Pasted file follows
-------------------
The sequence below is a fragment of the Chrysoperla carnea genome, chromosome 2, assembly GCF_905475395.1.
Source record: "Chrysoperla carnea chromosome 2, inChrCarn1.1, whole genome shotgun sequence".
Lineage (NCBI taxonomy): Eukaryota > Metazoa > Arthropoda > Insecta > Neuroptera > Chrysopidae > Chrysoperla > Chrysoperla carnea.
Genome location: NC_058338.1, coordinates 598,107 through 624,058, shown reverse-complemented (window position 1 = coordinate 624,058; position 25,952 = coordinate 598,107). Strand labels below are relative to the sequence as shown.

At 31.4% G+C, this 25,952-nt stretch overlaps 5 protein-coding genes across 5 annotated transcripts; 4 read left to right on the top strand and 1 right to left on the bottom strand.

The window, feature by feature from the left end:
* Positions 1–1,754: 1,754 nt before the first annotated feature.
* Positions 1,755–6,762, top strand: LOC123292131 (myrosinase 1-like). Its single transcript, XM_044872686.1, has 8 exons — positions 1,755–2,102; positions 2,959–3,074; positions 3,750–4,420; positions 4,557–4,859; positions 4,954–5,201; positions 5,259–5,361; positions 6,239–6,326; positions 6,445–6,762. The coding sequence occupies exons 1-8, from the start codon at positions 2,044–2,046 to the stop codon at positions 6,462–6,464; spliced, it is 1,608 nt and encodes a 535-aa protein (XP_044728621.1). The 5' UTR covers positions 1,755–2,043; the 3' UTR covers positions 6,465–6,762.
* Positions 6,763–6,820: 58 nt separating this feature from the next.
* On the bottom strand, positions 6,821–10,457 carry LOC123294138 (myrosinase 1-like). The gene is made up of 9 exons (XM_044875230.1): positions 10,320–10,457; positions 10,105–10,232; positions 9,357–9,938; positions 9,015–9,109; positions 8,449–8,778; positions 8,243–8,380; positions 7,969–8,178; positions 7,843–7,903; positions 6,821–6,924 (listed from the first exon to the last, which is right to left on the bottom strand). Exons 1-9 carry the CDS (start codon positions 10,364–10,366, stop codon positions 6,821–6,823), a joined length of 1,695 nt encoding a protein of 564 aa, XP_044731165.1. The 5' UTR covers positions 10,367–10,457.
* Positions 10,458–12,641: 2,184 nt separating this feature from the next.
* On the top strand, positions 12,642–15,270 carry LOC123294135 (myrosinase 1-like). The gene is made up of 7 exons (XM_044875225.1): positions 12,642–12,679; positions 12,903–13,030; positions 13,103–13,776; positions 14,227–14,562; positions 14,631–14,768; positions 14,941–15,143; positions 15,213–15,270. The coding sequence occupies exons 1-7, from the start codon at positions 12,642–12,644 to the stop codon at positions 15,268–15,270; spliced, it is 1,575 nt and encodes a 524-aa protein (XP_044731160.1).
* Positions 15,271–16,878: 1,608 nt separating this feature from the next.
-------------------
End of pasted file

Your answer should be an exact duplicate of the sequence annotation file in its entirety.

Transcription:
The sequence below is a fragment of the Chrysoperla carnea genome, chromosome 2, assembly GCF_905475395.1.
Source record: "Chrysoperla carnea chromosome 2, inChrCarn1.1, whole genome shotgun sequence".
Lineage (NCBI taxonomy): Eukaryota > Metazoa > Arthropoda > Insecta > Neuroptera > Chrysopidae > Chrysoperla > Chrysoperla carnea.
Genome location: NC_058338.1, coordinates 598,107 through 624,058, shown reverse-complemented (window position 1 = coordinate 624,058; position 25,952 = coordinate 598,107). Strand labels below are relative to the sequence as shown.

At 31.4% G+C, this 25,952-nt stretch overlaps 5 protein-coding genes across 5 annotated transcripts; 4 read left to right on the top strand and 1 right to left on the bottom strand.

The window, feature by feature from the left end:
* Positions 1–1,754: 1,754 nt before the first annotated feature.
* Positions 1,755–6,762, top strand: LOC123292131 (myrosinase 1-like). Its single transcript, XM_044872686.1, has 8 exons — positions 1,755–2,102; positions 2,959–3,074; positions 3,750–4,420; positions 4,557–4,859; positions 4,954–5,201; positions 5,259–5,361; positions 6,239–6,326; positions 6,445–6,762. The coding sequence occupies exons 1-8, from the start codon at positions 2,044–2,046 to the stop codon at positions 6,462–6,464; spliced, it is 1,608 nt and encodes a 535-aa protein (XP_044728621.1). The 5' UTR covers positions 1,755–2,043; the 3' UTR covers positions 6,465–6,762.
* Positions 6,763–6,820: 58 nt separating this feature from the next.
* On the bottom strand, positions 6,821–10,457 carry LOC123294138 (myrosinase 1-like). The gene is made up of 9 exons (XM_044875230.1): positions 10,320–10,457; positions 10,105–10,232; positions 9,357–9,938; positions 9,015–9,109; positions 8,449–8,778; positions 8,243–8,380; positions 7,969–8,178; positions 7,843–7,903; positions 6,821–6,924 (listed from the first exon to the last, which is right to left on the bottom strand). Exons 1-9 carry the CDS (start codon positions 10,364–10,366, stop codon positions 6,821–6,823), a joined length of 1,695 nt encoding a protein of 564 aa, XP_044731165.1. The 5' UTR covers positions 10,367–10,457.
* Positions 10,458–12,641: 2,184 nt separating this feature from the next.
* On the top strand, positions 12,642–15,270 carry LOC123294135 (myrosinase 1-like). The gene is made up of 7 exons (XM_044875225.1): positions 12,642–12,679; positions 12,903–13,030; positions 13,103–13,776; positions 14,227–14,562; positions 14,631–14,768; positions 14,941–15,143; positions 15,213–15,270. The coding sequence occupies exons 1-7, from the start codon at positions 12,642–12,644 to the stop codon at positions 15,268–15,270; spliced, it is 1,575 nt and encodes a 524-aa protein (XP_044731160.1).
* Positions 15,271–16,878: 1,608 nt separating this feature from the next.